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I work in a parachurch organization in which I teach children. I have a passion for these kids to know God and know His Word. My direct supervisor, as well as the head of the organization, want to only emphasize God’s love and that we are ALL children of God. I am wrestling with this because I just don’t believe that I should make saying “Jesus loves you” the main message to the kids but rather the gospel in full context (of course getting down to their level but in no way changing the message). What should I do?

It’s always great to hear from someone who’s working with children and wants to put correct theology on the bottom shelf where their little hands can reach it. Thank you for serving God’s Kingdom this way!

There are three issues I think are important to address in this situation. Let’s take a look…

We are NOT “all” God’s children.
All humans are indeed made in the imago dei – the image of God. That’s definitely an important aspect of theology to teach children, and if that’s what your supervisors actually mean when they say “we’re all God’s children,” that’s super. But they need to use correct, biblical language and say “We’re all made in the image of God,” (age-appropriately explaining what that means, of course) instead of saying “We’re all God’s children.”

It’s not just a quibble over semantics. There are two very important reasons to get this right.

First, it’s simply not true on its face and you don’t want to be teaching the children a lie. I mean, Jesus once told some Jews (aka: God’s set apart people group) He was talking to, “If God were your Father, you would love me…You are of your father the devil, and your will is to do your father’s desires.” So, obviously, people fall into one of two categories: you’re either a child of God or you’re a child of the devil. Just as a person has to be physically born into a family or adopted into a certain family in order for that particular mom and dad to be her parents and for her to be their daughter, “you must be born again,” – a spiritual birth (and adoption) – in order for God to be your Father and you to be His child.

Second, saying “We’re all God’s children,” smacks of universalism.  Universalism is basically the idea that everybody goes to Heaven when they die. No repentance is necessary, no belief in Christ, it doesn’t matter what religion you are, if any. If this is what your supervisors are teaching or wanting you to teach, I would encourage you to find employment elsewhere. This is blasphemous false doctrine that no Christian organization or its employees should be teaching.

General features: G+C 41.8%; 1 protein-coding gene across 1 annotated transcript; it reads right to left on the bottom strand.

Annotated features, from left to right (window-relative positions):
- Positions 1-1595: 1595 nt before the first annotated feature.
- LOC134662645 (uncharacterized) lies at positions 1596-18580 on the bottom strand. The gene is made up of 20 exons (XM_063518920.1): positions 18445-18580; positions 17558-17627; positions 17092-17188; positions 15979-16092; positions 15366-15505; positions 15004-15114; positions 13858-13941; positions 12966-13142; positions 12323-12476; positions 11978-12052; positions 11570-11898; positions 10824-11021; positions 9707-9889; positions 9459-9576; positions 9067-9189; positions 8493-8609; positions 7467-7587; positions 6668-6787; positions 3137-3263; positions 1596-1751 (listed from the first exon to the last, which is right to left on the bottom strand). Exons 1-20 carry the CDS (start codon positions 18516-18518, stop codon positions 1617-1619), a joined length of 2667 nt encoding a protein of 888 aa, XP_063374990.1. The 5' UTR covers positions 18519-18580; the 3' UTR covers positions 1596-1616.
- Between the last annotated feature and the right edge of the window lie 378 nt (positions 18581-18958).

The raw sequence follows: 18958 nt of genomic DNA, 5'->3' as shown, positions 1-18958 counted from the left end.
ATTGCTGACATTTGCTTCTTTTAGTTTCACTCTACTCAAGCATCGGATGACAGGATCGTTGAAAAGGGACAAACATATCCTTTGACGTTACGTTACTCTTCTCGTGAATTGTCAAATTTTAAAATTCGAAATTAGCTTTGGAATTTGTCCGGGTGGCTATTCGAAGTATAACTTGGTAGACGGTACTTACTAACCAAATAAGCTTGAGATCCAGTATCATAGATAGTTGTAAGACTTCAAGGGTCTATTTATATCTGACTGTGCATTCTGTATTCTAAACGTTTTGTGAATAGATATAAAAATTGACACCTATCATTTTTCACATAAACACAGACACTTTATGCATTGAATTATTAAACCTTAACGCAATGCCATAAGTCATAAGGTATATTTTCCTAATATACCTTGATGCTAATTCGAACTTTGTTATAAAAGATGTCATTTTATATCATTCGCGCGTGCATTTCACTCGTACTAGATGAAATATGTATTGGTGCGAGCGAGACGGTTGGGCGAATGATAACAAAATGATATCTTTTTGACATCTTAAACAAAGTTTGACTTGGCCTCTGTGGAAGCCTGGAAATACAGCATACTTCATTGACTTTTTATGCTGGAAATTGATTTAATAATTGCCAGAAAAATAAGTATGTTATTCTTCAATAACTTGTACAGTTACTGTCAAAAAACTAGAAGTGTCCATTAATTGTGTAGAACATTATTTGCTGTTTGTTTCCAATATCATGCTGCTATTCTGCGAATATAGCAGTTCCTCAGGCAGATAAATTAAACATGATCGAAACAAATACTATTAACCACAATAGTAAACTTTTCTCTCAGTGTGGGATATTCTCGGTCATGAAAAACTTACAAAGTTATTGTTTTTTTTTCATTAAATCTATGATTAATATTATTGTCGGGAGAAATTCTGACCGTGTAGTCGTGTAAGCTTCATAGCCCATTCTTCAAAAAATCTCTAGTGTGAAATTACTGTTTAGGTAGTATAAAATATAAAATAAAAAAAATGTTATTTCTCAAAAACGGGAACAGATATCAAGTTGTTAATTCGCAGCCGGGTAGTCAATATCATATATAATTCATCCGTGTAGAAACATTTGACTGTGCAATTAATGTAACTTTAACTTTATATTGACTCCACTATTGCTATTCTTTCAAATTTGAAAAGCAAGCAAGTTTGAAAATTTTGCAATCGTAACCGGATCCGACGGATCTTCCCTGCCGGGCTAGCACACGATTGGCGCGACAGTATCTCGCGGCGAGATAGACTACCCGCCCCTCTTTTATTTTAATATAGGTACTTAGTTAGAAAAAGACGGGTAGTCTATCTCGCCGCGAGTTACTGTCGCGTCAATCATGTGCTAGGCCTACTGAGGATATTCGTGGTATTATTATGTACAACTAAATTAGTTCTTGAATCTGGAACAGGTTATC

Teaching the WHOLE gospel
Jesus loves you” is part of the gospel, and one that we need to make sure we’re including any time we share the gospel with others. It is only because of the amazing, unfathomable love of God that Christ came to earth to die in the first place. Without the love of God there would be no gospel at all. However, it is not the entirety of the gospel. The gospel also includes the components of sin, repentance, faith, and forgiveness.

Since this is a Christian organization you work for, I’m unclear on why (assuming they’re not universalists) your supervisors would not want the whole gospel taught to the children. Only three possible reasons come to mind:

1. They’re concerned that the children are too young to understand sin, repentance, faith, and forgiveness.
You didn’t mention the specific age of the children you’re working with, but I got the impression from your original message to me that they are elementary school aged. I have six children of my own and have taught every age level of children from birth through high school in church, parachurch, and school settings for most of my adult life, and I can tell you that elementary school aged children are perfectly capable of grasping these concepts when they’re explained at an age-appropriate level.